"I learned the hard way that a law degree from Yale meant one thing for white graduates and another for blacks, no matter how much any one denied it," Thomas writes. "I'd graduated from one of America's top law schools, but racial preference had robbed my achievement of its true value."
Thomas says he stores his Yale Law degree in his basement with a 15-cent sticker from a cigar package on the frame.
His view isn't shared by black classmate William Coleman III.
"I can only say my degree from Yale Law School has been a great boon," said Coleman, now an attorney in Philadelphia. "Had he not gone to a school like Yale, he would not be sitting on the Supreme Court."
Coleman's Yale roommate, Bill Clinton, appointed him general counsel to the U.S. Army, one of several top jobs Coleman has held over the years.
Thomas said he began interviewing with law firms at the beginning of his third year of law school.
"Many asked pointed questions unsubtly suggesting that they doubted I was as smart as my grades indicated," he wrote. "Now I knew what a law degree from Yale was worth when it bore the taint of racial preference."
He said it was months before he got an offer, from then-Missouri Attorney General John Danforth.
Steven Duke, a white Yale law professor who taught when Thomas attended Yale, said Thomas is right to say that the significance of someone's degree could be called into question if the person was admitted to an institution on a preferential basis. However, he said that could be overcome by strong performance, noting that two Yale graduates - Danforth and President Bush - put Thomas into top jobs.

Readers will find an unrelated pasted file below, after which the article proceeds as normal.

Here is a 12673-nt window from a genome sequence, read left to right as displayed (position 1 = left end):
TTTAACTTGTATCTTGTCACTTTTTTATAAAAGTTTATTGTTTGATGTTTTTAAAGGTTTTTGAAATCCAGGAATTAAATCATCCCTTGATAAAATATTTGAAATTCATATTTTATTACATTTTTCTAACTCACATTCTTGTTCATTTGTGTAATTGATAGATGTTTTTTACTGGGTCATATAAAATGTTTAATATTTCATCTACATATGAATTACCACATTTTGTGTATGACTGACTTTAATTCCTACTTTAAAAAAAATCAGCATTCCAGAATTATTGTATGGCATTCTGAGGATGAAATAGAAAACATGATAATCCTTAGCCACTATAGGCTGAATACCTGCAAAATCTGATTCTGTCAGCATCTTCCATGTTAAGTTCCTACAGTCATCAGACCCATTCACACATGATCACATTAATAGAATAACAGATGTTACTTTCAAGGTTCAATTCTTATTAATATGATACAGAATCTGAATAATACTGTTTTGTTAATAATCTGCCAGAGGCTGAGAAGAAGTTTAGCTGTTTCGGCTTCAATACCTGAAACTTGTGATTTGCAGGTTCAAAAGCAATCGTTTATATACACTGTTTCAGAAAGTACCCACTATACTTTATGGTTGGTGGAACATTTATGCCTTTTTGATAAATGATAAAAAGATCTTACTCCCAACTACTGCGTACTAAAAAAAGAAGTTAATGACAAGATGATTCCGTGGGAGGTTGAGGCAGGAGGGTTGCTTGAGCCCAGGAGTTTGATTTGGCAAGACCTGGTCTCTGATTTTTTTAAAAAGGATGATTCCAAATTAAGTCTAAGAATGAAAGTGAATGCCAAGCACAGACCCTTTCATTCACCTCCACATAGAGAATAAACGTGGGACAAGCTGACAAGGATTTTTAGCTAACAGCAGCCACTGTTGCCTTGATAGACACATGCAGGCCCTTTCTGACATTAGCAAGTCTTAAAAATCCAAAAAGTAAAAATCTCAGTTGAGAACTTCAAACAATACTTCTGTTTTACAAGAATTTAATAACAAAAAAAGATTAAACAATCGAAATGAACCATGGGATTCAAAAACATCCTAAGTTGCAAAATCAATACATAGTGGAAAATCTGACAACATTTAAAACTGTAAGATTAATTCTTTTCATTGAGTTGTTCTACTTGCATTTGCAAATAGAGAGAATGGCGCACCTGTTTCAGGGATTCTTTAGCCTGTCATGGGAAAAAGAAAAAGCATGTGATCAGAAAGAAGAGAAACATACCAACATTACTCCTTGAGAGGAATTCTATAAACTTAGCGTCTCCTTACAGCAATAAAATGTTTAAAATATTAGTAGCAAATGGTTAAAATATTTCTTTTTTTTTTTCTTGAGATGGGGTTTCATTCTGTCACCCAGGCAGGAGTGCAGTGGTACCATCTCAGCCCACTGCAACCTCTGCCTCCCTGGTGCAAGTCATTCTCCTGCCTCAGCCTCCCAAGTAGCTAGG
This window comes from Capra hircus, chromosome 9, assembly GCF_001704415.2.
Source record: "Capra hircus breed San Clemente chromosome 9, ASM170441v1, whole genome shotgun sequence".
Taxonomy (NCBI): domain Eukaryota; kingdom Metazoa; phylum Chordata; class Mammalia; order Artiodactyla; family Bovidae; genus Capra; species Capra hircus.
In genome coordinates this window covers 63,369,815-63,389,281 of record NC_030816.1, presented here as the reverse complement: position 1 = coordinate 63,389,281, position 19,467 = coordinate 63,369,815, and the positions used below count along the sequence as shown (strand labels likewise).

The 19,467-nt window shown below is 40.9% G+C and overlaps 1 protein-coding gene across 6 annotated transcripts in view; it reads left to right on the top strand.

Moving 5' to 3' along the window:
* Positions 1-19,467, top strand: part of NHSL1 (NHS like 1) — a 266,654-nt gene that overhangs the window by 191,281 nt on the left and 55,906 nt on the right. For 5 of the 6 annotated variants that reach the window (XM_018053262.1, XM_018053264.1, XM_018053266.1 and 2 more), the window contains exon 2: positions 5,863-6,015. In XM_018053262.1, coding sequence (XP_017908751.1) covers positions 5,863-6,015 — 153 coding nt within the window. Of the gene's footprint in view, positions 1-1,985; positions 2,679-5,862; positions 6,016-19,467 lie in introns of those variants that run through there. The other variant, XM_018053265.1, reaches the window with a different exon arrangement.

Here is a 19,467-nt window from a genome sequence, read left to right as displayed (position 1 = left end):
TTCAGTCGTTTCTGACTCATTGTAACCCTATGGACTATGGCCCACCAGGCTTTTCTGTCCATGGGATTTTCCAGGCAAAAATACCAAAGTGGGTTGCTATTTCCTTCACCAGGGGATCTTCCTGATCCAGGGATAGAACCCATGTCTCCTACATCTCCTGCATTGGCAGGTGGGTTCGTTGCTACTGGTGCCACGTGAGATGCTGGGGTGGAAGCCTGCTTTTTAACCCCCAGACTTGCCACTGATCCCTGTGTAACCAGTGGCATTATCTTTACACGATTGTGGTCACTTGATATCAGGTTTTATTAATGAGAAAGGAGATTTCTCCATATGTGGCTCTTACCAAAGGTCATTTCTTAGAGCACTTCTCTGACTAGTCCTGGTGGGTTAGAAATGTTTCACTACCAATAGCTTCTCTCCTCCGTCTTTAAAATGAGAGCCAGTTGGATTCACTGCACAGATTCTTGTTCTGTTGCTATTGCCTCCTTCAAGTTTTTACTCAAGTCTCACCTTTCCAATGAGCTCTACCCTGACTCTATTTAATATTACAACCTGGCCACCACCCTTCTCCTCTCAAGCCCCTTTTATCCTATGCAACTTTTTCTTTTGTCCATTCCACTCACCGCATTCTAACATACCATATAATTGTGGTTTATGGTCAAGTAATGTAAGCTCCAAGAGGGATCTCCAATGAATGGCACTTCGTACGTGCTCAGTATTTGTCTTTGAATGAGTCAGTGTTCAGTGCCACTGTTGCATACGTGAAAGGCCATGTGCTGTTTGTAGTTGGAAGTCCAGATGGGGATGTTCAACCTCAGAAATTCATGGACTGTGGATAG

"I find it difficult to believe he actually regrets the choice he made," Duke said. "It seems to me he did pretty well."
Some classmates say Thomas - who was raised poor in Georgia and stood out on campus in his overalls and heavy black boots - faced a tougher transition than black students who came from middle-class or privileged backgrounds.
Frank Washington, a black classmate and friend of Thomas who also came from a lower-income background, said he had 42 interviews before he landed a job at a Washington law firm.
"It seemed like I had to go through many more interviews than a lot of my other non-minority classmates," said Washington, now an entrepreneur who owns radio and television stations.
Other black classmates say their backgrounds didn't matter.